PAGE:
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Backpacks Can Cause Back Pain

A backpack will allow someone to carry several school books and other items in a way that is practical. Backpacks distribute the heavy load across the back and shoulder muscles, but there is a risk of overloading the backpack which cannot only strain the back but also the neck and shoulders. Carrying a heavy backpack is a frequent cause of back pain in children and in adolescents.

While the back will compensate for any load that is applied to it for an extended period, heavy weight in a backpack can:

  • Cause shoulders to round and a person to lean forward, reducing balance which makes it easier to fall.
  • Cause distortion in the middle and in the lower back which causes muscle strain and irritates the spine, joints, and the rib cage.
  • Pull on neck muscles and contribute to headaches, shoulder pain, lower back, neck, and arm pain.

By following a few guidelines back pain can be avoided:

  • Carry the backpack over both shoulders. By carrying a backpack over one shoulder, the muscles will strain to compensate for the uneven weight. The spine leans to the opposite side which stresses the middle back, ribs, and the lower back on one side more than the other. This causes muscle imbalance that causes muscle strain, spasm, and back pain for the short term and it can speed the development of back problems later in life if it isn’t corrected.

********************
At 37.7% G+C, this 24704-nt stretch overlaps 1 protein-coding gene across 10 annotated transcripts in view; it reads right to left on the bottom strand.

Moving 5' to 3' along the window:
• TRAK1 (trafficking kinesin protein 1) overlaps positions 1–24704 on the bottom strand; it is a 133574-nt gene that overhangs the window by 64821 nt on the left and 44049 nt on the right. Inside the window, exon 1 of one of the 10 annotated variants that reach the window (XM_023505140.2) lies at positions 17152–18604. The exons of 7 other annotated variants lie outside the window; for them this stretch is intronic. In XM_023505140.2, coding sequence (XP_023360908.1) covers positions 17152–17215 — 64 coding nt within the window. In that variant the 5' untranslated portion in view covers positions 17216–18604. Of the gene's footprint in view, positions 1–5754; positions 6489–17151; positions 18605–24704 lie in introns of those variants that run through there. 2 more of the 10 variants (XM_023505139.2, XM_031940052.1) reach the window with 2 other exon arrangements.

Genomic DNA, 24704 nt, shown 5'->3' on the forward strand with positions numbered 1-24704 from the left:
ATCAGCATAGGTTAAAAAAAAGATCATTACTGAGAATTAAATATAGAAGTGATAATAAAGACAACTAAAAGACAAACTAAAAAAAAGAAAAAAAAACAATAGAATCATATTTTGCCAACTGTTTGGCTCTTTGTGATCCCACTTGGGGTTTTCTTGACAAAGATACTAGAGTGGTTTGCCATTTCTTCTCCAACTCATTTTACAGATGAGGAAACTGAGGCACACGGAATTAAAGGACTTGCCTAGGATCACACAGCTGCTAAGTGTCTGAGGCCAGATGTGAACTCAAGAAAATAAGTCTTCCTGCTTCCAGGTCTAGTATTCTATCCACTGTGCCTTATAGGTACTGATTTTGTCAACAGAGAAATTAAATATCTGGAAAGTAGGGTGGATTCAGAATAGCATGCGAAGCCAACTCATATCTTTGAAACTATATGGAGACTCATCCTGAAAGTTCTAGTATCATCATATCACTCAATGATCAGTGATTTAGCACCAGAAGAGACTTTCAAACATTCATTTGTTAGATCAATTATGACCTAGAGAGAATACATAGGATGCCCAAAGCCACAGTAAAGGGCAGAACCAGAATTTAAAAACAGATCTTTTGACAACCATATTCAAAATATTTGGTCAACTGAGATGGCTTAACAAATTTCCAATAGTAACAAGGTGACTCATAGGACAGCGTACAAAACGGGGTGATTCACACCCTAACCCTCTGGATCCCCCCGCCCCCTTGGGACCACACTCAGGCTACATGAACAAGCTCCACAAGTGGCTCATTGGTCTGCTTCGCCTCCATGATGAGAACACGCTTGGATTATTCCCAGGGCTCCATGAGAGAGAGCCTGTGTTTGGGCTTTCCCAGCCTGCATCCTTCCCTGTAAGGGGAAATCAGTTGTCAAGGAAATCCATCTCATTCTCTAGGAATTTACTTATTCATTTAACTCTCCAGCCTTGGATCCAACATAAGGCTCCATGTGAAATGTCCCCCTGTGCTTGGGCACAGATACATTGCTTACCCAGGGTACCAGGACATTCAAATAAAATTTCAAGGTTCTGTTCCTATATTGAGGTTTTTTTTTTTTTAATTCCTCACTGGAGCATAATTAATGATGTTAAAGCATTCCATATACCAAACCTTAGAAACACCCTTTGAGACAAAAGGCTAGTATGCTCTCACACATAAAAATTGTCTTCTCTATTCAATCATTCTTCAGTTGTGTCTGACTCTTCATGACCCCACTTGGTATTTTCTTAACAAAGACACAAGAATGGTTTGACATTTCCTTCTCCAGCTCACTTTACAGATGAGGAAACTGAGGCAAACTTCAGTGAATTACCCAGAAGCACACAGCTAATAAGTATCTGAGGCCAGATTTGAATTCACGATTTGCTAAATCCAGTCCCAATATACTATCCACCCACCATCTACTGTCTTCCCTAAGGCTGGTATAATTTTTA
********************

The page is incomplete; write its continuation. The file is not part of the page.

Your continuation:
• Adjust the straps so the backpack fits snugly to the body, holding the bottom of the backpack two inches above the waist and keep the top just below the base of the skull. Don’t carry the backpack low near the buttocks.
  • When lifting the backpack, use leg muscles and keep it close to the body, don’t pick it up by bending over with arms extended.
  • Limit backpack weight to 10% of the child’s body weight.
  • Alleviate back pain caused by backpacks with rest or reduced activity. If the pain is persisting, it’s uncommon and should be evaluated.
  • Pack the heaviest objects first, that way they are carried lower and closest to the body. Fill compartments so the load is evenly distributed throughout the backpack and so the items don’t shift during movement. Pack any sharp or bulky objects so they don’t contact the back.
  • Don’t lean forward when walking. If it’s necessary to lean forward when walking, there is too much weight in the backpack.

Call Cross Valley Chiropractic at 570-822-4848 for a consultation, or to learn how Chiropractic care can help with back and neck pain.